Published here June, 2004.

Introduction | Book Structure | Risk Management is for Adults
Notable Quotes | What We Liked | Downside | Summary 

What We Liked

Chapter 2, Risk Management Overview, lays important groundwork for the whole book. In particular it presents a process diagram[18] which is virtually identical to the Risk Management Structure displayed in the Risk Management Guide for DOD Acquisition shown in Figure 1.[19] Perhaps this is not surprising as Edmund's work played a significant role in developing the content of the DOD's Guide.

Figure 1: DOD Risk Management Structure
Figure 1: DOD Risk Management Structure

It must be remembered that Edmund's book is written from the perspective of acquisition of project management services, whether as owner-buyer or prime contractor-buyer who buys subcontract services to sell to the owner, although most of his experience is from the seller's perspective. The inference is that detailed project risk management activities take place within the seller organizations although both buyer and seller have responsibilities. Still, it is worth pausing for a moment to compare this figure with the Project Management Institute's view shown in Figure 2.[20]

Figure 2: PMI's Project Risk Management Overview
Figure 2: PMI's Project Risk Management Overview

Differences worth noting between the two are that the PMI model is a linear progression, even with two types of analyses. In contrast, the DOD model (Figure 1) groups risk identification and analysis under the single heading of risk assessment. This is followed by risk handling which covers both planning, i.e. selecting options, and taking action. This is then followed by risk monitoring which is actually the monitoring of performance risk handling rather than the monitoring of the incidence of risk events themselves. Finally, the DOD model contemplates feedback from the last activity of risk monitoring back into each of the earlier activities as shown by the return arrows.

Edmund claims the following advantages of his approach:

  1. Recognition of technical risk
  2. Provision for organizational and behavioral considerations
  3. More approaches to risk identification
  4. A better guide to evaluating qualitative vs. quantitative risk analysis
  5. A structured approach to actual risk handling, and
  6. Suggestions for documentation of each process step

Another feature of the book is that risk handling options are reduced to four major headings namely: assumption, avoidance, control, and transfer.[21] However, under the control option, also named "mitigation" in a narrower definition, a total of nineteen interesting possible approaches are offered.[22] Under the heading of "Some Contractual Considerations", one particular risk caught our eye. Edmund states, no doubt with some feeling:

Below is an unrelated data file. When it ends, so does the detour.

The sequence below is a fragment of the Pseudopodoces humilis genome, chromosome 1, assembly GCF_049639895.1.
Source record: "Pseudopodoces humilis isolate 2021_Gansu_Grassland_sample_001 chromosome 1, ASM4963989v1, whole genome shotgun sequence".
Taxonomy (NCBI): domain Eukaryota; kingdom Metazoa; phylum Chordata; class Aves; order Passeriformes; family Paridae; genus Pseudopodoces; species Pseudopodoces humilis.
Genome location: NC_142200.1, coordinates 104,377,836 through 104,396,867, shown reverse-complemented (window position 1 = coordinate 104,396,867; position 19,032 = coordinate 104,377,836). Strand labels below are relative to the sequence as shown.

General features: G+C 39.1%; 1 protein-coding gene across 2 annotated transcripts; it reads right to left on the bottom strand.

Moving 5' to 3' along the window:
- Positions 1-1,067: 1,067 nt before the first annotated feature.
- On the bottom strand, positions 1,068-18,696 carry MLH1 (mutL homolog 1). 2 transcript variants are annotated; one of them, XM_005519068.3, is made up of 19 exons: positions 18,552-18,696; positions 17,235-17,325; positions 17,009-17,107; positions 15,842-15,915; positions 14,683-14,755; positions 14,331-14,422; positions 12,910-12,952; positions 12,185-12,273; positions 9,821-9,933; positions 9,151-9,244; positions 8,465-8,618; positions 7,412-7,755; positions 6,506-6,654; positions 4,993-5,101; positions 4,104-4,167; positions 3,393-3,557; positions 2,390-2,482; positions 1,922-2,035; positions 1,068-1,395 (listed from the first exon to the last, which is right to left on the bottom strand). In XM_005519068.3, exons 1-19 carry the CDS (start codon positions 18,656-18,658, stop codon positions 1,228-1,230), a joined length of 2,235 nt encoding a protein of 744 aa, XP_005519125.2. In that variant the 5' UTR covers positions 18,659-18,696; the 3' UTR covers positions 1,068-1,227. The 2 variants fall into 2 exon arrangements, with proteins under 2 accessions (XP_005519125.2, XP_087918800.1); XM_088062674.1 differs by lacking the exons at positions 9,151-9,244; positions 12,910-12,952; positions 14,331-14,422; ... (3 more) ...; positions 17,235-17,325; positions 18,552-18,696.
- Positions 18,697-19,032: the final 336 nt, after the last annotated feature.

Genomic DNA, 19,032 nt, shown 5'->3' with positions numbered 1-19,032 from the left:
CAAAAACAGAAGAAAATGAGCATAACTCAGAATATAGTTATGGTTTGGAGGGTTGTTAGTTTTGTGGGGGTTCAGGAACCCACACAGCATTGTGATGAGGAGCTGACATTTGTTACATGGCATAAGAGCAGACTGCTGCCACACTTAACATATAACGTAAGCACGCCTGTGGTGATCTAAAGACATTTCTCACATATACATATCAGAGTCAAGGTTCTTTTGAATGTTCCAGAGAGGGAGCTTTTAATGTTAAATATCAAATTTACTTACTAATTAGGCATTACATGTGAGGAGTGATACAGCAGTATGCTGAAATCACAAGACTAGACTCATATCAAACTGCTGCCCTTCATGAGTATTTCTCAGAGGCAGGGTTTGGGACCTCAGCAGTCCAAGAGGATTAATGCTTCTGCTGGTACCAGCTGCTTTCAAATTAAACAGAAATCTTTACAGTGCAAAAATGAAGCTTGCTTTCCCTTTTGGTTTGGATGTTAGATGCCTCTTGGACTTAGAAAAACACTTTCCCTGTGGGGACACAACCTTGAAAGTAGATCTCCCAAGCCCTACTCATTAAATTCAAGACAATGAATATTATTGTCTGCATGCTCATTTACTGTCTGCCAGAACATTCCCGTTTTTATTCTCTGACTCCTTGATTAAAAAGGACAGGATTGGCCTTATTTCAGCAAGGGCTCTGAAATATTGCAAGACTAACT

"However, just because risk management is required in the proposal, evaluated in source selection, and put on contract, there is no guarantee that it will be successfully implemented after the program phase is initiated. For example, many proposal writers are not involved with the project after the next program phase begins."[23]

The many "considerations" described in the book are taken from the copious experience of Edmund and those around him. Since it is natural for "experiences" to dwell on what went wrong, these considerations tend to describe what not to do. However, for those who want to know what to do, there is the Risk Management Guide for DOD Acquisition referenced above. At the time of this writing (March 2004), this document is a free download from: In fact, reading this document is almost a prerequisite if you want to get the full benefit from reading Edmund's book

Notable Quotes  Notable Quotes

18. Ibid. p22 see Fig. 2.1 Risk Management Process Structure.
19. Risk Management Guide for DOD Acquisition, Fifth Edition (Version 2.0), Department of Defense, Defense Acquisition University, VA, 2003, Figure 2, p7.
20. A Guide to the Project Management Body of Knowledge, 2000 Edition, Project Management Institute, Figure 11-1, p128.
21. Conrow, E. H., Effective Risk Management, 2nd Edition, p29 & p64.
22. Ibid. p31.
23. Ibid. p157.
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